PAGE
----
Conference Promo Video for NCREIF

I had the pleasure of traveling to Orlando recently to produce a series of videos for NCREIF. NCREIF — the leading provider of investment performance indices and transparent data for US commercial properties — was ready to increase visibility around the benefits of membership and their hallmark conferences.

Together with CDB Productions, we interviewed 20 individuals over two days, captured the energy of their conference, as well as highlighted the many educational opportunities available to their members.



John Michael Fulton Website Update

Last year I had the opportunity to work with John Michael Fulton. Together we created a brand new website that highlights his fashion, lifestyle and portrait photography.

JM works with editorial and commercial clients like 7 For All Mankind, Nylon Magazine, Mod Cloth, Rachel Zoe and many more.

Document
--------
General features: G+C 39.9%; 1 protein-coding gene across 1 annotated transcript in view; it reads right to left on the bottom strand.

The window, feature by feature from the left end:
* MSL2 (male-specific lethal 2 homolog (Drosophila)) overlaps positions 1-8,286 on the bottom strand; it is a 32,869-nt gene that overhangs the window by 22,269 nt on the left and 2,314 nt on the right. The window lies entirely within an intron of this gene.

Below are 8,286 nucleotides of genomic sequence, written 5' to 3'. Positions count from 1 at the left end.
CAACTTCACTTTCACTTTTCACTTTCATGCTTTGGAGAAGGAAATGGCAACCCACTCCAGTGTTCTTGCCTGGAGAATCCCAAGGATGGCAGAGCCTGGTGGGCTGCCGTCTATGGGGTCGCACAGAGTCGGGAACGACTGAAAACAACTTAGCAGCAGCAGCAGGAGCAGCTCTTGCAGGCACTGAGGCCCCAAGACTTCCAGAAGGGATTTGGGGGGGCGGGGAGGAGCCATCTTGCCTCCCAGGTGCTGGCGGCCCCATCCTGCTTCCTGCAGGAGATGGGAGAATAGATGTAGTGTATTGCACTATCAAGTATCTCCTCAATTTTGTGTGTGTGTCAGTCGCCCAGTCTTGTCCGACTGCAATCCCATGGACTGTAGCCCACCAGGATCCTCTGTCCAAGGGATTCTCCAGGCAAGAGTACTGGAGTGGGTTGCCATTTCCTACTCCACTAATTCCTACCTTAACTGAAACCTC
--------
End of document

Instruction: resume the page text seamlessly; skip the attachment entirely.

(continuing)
I’m looking forward to following his work and seeing future projects. See more of his work at www.johnmichaelfulton.com.

Susie Mann Website Update

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I’m so happy to share the website I created with NYC-based lifestyle and portrait photographer Susie Mann (@susiemcreative). Susie brings a fabulous energy to her work, creating images where people exude confidence and joy.

Susie came to me looking to freshen up her portfolio and marketing.

Here’s what we did together:

✅ Talked about her goals, what inspires her, and what kind of work she enjoys doing the most.

✅ Updated her website with a totally new edit